It means, quite simply, that while the household debt to income ratio has risen by around 125 percentage points over 25 years, assets in housing alone have risen around 225 per cent of household income. When all household assets are tallied, they total just under 1,000 per cent of annual income, which looked at another way, is a multiple of 10.

This means that the net level of household wealth (total assets minus total liabilities) is currently just under 800 per cent of income. It has never been higher. Net assets have risen from around 450 per cent of income in the mid 1990s. Or another way, for every $1 of debt that the house sectors has, they have $5 of assets, which is a loan to value ratio of 20 per cent.

It is also important to note that the level of financial stress is low. Indeed, it has rarely been lower in the last 25 years than it is today. Bad debts are a trivial proportion of bank liabilities, borrowers are comfortably meeting repayments and a huge proportion of mortgage holders are well ahead in their repayment schedule.

Suffice to say, the focus on household debt captures only part of the story of the risks to the economy. Substantial interest rates rises would hurt the economy, to be sure, but this is the very reason why such a policy outlook is not going to happen.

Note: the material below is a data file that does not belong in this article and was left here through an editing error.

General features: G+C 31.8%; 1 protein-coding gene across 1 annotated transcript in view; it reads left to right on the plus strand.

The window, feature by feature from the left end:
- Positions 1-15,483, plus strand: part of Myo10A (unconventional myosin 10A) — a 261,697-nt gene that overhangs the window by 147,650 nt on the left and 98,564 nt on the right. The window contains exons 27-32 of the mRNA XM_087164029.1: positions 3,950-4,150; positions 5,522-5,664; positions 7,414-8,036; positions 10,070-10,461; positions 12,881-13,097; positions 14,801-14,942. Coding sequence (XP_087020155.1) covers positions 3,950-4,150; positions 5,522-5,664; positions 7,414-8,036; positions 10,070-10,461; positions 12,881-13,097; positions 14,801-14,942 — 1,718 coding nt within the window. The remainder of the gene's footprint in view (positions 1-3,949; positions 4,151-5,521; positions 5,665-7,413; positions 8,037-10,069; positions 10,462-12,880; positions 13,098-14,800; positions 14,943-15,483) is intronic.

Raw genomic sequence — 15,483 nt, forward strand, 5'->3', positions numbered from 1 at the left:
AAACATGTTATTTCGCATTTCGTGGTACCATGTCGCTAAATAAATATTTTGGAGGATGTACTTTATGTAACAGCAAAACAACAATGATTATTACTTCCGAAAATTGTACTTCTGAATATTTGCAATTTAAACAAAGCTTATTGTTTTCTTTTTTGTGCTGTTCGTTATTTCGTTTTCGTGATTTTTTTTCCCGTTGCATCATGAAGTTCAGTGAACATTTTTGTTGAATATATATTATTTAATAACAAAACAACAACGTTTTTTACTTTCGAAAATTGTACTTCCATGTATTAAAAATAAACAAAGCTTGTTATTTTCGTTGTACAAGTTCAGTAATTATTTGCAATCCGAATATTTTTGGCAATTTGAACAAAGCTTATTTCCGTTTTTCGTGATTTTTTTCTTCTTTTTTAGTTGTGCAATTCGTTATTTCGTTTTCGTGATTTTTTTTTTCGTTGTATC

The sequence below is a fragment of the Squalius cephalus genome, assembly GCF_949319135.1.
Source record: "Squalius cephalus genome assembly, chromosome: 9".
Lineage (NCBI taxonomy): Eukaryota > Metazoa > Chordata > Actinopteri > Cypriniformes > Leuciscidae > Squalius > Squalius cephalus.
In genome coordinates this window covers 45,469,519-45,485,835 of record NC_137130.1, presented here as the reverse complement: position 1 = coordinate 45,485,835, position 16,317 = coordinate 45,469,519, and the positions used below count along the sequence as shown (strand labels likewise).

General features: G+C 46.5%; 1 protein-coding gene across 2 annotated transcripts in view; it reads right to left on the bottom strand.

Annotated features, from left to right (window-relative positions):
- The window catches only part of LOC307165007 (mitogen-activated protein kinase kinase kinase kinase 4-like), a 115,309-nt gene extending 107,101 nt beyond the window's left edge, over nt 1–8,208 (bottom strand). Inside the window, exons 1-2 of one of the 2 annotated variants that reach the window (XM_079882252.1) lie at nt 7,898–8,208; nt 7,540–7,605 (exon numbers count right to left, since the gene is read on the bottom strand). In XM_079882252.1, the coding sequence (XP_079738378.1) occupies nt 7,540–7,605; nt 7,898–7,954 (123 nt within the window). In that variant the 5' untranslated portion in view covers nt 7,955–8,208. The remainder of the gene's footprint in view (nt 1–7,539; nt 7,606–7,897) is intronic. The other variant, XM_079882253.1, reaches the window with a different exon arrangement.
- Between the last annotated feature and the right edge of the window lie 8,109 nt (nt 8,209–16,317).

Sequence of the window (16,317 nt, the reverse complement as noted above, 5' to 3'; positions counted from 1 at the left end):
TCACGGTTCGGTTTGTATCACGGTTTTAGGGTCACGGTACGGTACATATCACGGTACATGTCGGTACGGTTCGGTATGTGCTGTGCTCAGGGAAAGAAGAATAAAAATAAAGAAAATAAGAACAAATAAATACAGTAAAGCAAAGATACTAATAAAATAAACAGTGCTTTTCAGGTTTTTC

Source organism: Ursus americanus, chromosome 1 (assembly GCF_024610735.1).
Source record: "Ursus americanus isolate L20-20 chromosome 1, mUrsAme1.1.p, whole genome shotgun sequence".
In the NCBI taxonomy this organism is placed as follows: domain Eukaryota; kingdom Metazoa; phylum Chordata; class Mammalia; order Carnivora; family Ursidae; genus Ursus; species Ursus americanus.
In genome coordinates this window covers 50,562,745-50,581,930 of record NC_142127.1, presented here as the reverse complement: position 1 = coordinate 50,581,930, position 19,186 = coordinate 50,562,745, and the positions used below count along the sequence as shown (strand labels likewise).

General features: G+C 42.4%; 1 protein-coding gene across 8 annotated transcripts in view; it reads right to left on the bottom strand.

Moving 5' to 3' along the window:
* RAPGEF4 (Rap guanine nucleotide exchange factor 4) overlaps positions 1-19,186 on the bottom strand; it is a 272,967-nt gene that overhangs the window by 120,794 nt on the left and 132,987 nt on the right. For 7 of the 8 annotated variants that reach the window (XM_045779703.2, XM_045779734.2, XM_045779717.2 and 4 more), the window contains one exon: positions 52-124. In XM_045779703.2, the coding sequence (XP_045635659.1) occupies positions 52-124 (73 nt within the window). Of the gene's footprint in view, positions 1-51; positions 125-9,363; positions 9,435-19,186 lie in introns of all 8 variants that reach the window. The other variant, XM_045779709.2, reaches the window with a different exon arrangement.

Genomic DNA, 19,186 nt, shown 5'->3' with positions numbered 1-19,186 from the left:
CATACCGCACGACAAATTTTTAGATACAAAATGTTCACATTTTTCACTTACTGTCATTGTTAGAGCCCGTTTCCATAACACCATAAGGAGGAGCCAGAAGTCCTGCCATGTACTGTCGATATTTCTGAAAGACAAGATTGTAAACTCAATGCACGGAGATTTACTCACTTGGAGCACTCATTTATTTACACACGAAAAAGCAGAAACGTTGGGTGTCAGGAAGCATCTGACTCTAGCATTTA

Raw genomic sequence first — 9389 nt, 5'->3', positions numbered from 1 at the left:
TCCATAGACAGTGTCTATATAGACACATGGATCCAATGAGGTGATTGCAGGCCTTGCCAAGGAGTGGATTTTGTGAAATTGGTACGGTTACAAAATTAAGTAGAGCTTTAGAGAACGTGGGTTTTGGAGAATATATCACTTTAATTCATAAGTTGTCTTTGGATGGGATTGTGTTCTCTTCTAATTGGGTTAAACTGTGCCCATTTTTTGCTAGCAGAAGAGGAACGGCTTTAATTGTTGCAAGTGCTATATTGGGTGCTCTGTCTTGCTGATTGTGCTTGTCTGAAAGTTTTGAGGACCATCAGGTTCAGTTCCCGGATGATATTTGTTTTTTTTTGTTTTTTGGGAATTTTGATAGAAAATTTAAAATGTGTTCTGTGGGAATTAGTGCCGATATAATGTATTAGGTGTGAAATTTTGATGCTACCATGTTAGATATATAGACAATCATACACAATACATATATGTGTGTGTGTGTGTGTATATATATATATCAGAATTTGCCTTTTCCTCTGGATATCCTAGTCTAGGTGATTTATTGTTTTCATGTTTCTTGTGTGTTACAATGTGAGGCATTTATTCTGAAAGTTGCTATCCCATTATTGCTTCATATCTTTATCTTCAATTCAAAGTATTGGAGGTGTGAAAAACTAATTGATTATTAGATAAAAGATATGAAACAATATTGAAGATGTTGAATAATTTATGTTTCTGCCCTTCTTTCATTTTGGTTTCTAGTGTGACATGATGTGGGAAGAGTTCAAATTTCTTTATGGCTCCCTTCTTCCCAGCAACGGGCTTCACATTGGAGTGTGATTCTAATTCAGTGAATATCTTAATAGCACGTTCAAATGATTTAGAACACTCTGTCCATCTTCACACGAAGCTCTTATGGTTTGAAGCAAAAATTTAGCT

But while the asset side of the household balance sheet remains healthy, the debt side will remain a non-problem.

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As house prices fall across Australia, should we be worried for our economy?

Tue, 13 Mar 2018

This article first appeared on the Yahoo7 Finance website at this link: 


As house prices fall across Australia, should we be worried for our economy?

Are you a home owner?

If you are in Sydney, Perth and Darwin, you are losing money at a rapid rate.

In Melbourne and Canberra, prices are topping out and there is a growing risk that prices will fall through the course of this year. If your dwelling is in Brisbane or Adelaide, you are experiencing only gentle price increases, whilst the only city of strength is Hobart, where house prices are up over 13 per cent in the past year.